Participants in this study included 140 parents of patients with ADHD who were diagnosed in equal numbers either at the ADHD clinic at Wolfson Medical Center in Holon (by pediatric neurologists) or at the private clinic of T.L-S in Tel Aviv, Israel.

The Participants included 129 mothers and 11 fathers (81% of them were married, 17% divorced and 2% were widows). The children were between the ages of 6 to 20 (mean=11.55, SD=3). 90 of them were boys and 50 were girls. Most participants live in the center of Israel. 45.6% of the mothers were high school educated, 42% had academic education and 12.5% had professional education. A similar number of fathers have high school and academic education (39%), while 22% possessed professional education. All the participants in the study gave their informed consent. The patients were diagnosed from 2011 to 2017 and the questionnaire was submitted at least 6 months after diagnosis.

The hospital visit is funded by the insurance, while in the private clinic visit is paid by the family. The evaluation in both clinics includes: 1. Connors questionnaire filled by parents and teachers in advance. 2. A teacher evaluation form. 3. Medical and developmental history, medical reports, previous psychodidactic and psychological reports. 4. Behavioral evaluation 5. Attention tasks that include repeating and understanding a story, Digit Span, Serial 7's, and repeating complex sentences. 6. Neurological examination 7. Didactic evaluation-reading, writing and arithmetic at their age-appropriate level.

Exclusion criteria were additional morbidities requiring other drugs or children who were also diagnosed with Oppositional Defiant Disorder (ODD), which could affect compliance.

All subjects answered a telephone survey after giving their oral consent to participate in the study. The questionnaire examined criteria related to the child and his parents. They were asked to provide demographic characteristics, information regarding the diagnosis, child's characteristics and the medical treatment taken. Also, they were asked regarding their child's compliance: Never (1) Rarely (2) Sometimes (3) More than half of the time (4) Frequently (5) Always (6). The research was approved by the Institutional Review Board.


The mean compliance score was 4.15 (range 1-6, SD=2.049). 23% of participants were not compliant at all, while 43% were compliant to all the neurologist's recommendations (Table 1).

Compliance score Number of patients Percent
Never 32 22.9
Rarely 7 5
Sometimes 10 7.1
More than half of the time 10 7.1
Frequently 21 15
Always 60 42.9
Total 140 100

Table 1: Distribution of compliance scores.

A Pearson correlation coefficient found a positive correlation between the child's compliance score and the extent of the child's behavioral problems at school (r=0.781, p<0.001). Spearman correlation coefficients found negative correlations between the child's compliance score and the extent of behavioral problems at home (rs=-0.371, p>0.001.), academic achievements (rs= -0.503, p<0.001) and social status (rs= -0.437, p<0.001). Age, gender and subtype of ADHD did not correlate with compliance (Table 2).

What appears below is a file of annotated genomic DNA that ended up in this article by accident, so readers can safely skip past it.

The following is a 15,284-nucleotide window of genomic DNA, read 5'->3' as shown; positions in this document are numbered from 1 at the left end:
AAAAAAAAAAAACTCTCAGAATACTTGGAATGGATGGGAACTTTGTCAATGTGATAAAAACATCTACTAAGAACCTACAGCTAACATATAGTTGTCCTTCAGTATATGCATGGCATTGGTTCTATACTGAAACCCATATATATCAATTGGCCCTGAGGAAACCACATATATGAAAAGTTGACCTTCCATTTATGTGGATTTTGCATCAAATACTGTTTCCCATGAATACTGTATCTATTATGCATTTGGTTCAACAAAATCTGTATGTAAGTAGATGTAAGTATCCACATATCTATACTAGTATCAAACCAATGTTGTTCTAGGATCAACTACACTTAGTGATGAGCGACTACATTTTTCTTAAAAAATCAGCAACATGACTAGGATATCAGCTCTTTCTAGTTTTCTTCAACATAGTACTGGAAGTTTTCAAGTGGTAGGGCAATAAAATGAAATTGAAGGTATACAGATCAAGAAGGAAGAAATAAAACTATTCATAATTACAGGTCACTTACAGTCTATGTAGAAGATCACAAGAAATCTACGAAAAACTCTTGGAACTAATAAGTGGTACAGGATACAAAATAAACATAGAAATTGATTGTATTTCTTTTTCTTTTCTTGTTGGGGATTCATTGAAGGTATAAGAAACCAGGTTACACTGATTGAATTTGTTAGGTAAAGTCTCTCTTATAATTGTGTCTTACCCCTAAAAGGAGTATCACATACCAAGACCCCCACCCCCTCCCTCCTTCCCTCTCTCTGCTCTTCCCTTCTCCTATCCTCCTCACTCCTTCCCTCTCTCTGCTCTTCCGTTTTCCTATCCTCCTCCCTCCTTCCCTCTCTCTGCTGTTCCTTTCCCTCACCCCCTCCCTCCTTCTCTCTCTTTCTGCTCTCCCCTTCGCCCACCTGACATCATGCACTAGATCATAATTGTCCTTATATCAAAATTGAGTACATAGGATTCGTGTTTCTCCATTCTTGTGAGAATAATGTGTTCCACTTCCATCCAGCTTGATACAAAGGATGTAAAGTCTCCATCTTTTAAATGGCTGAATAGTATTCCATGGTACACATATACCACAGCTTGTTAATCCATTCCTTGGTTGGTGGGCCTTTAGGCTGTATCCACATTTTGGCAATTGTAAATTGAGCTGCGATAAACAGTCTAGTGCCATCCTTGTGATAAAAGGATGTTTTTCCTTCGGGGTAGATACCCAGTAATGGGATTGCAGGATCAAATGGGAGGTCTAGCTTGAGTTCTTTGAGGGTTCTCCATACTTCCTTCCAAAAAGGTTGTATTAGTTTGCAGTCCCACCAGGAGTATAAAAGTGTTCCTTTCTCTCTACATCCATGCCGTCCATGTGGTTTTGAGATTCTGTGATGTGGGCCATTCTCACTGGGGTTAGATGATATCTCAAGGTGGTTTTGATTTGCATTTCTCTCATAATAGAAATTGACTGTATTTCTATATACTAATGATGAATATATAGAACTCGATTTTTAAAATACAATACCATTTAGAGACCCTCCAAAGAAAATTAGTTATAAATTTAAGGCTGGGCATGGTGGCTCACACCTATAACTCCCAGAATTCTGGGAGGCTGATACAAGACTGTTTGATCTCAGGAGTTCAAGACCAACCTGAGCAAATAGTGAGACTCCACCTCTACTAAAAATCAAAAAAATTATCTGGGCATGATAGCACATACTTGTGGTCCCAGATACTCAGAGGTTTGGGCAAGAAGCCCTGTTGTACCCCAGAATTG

Pearson correlation p-value
Behavioral problems at school 0.781 <0.001
Behavioral problems at home -0.371* <0.001
Academic status -0.503*  <0.001
Social status -0.437 <0.001
Age -0.067 n.s
Parental satisfaction 1.32 n.s
Mother's parental education 1.22 n.s
Father's 0.97

Table 2: Pearson and Spearman correlation between different variables and compliance score.

An independent-samples t-test found a significant difference in the compliance score for patients returning for follow-up (M= 4.660, SD=1.78) and patients who did not (M=3.028, SD=2.17) conditions; t (53)=4.044, p<0.001 (Table 3).

  t-value Sig. (two tailed)
ADHD subtype 1.64 0.08
Gender 0.558 n.s
Return for follow up 4.044 <0.001
Prejudice Against drugs in general -0.694  
Against ADHD drugs 0.938 n.s
Place of evaluation 0.58 n.s

Table 3: Independent sample T-Tests between different variables and compliance score.

The following factors were not found to be significantly correlated with compliance scores: parental degree of satisfaction with the evaluation process, parents' education, prejudice against medication use, and place of assessment (Tables 2 and 3).


A review of 11 past studies on the rate of compliance to drug treatment in ADHD has found extreme variability ranging from 13.2%-64%. This variability was primarily attributed to a different definition of adherence and diverse methodology. The cutoffs for adherence were not consistent between studies and ranged from 50%-80%.